Friday, October 10, 2008

#51: Monster Fressen

Monster Fressen
  • designer: Alex Randolph
  • publisher: Simba
  • date: 1998
  • BoardGameGeek rank/rating: not ranked/6.6
  • age: 7+
  • # of players: 2-6
  • print status: OOP
  • cost: I could not find any available online... FunAgain has a used copy of Die Heisse Schlacht am Kalten Buffet, which is an earlier version of this game for $21.95. There is a copy of Kangaroo, the earliest version of the game, available on the Geek for $14.95.
I think I paid a Euro for Monster Fressen - which, when you get a gander at the pasteboard tiles, the lightweight board & the generic plastic markers, seems about right - but there's a lot more game in the box than the quality of the components indicates.

This is actually the fifth version of this particular game system:
  • Kangaroo (1974)
  • Generalowsky (date?)
  • Pushover (1981)
  • Die Heisse Schlacht am Kalten Buffet (1990)
  • Monster Fressen (1998)
Give Alex Randolph credit - he managed to keep this baby afloat for 24 years & five different editions.

And here's why - the game play is simple to explain, there's a lovely push-your-luck dice rolling mechanic at the heart of the game, and it's just plain fun. Whether the theme is racing kangaroos, Soviet generals, odd little men riding on golems, scarfing the best food at a cold buffet or monsters sampling dinner from the kitchen, the heart of the game is the ol' "just one more roll" dilemma.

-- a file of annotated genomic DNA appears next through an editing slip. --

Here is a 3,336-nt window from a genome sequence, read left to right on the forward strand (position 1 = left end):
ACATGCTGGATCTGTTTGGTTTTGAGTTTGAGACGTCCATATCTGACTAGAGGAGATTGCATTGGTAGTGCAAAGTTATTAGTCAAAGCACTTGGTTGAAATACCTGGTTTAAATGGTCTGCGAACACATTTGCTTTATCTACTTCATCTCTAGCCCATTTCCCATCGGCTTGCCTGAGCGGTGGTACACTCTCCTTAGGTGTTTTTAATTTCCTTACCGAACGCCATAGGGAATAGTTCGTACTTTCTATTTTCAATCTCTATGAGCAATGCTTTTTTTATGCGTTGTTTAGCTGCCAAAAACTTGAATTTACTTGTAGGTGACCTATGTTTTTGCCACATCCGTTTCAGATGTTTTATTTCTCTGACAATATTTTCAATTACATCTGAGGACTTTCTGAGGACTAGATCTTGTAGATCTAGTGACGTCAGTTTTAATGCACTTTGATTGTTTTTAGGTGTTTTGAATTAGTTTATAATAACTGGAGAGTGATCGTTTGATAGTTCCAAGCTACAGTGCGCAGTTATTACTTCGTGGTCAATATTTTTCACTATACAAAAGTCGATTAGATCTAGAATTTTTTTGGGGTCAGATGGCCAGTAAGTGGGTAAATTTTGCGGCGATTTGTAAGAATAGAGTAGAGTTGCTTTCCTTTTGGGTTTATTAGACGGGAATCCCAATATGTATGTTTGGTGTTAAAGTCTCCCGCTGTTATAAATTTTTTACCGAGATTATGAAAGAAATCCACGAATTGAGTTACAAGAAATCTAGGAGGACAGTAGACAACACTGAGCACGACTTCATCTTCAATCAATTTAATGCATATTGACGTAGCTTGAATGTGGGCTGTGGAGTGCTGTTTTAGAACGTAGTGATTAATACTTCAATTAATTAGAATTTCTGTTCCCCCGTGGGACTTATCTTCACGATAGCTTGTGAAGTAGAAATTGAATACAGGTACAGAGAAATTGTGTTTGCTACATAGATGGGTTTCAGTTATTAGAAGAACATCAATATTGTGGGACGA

On your turn, you roll a 1/2/3 dice (in other words, a dice with 1, 1, 2, 2, 3, 3 on the faces)... and then, you may roll another 1/2/3 dice... and then, if you're feeling lucky, you may roll one final 1/2/3 dice. Whenever you stop, the dice faces are totaled - if the total is 4 or less, you get to move. If it's higher than 4, you go back to start. Before you move, though, you multiply the total on the faces with the number of dice you rolled - meaning you can potentially move up to 12 spaces in a turn.

When you pass the cooking pot, you get the top monster food tile - and if you land on the cooking pot space, you get two tiles. They range in value from 1-7. Of course, you can land on the same space as another player... and whoever is on top of a stack gets to dictate how the player below them rolls. Since only the top player gets monster food when you pass the cooking pot, it's wise to set yourself up to be carried across by another player.

The game is played until all the tiles are gone - and the player who gets the last tile gets a bonus point award. Points are totaled & the player with the most is the winner.

I have only played Pushover & Monster Fressen - and though Pushover has a nifty plastic board and great little men, I think it's a much less successful game than Monster Fressen. Monster Fressen looks (to me!) to be the cleanest implementation of the game... and it's been a hit with kids (esp. boys, who love the gross-out food tiles) and adults alike.


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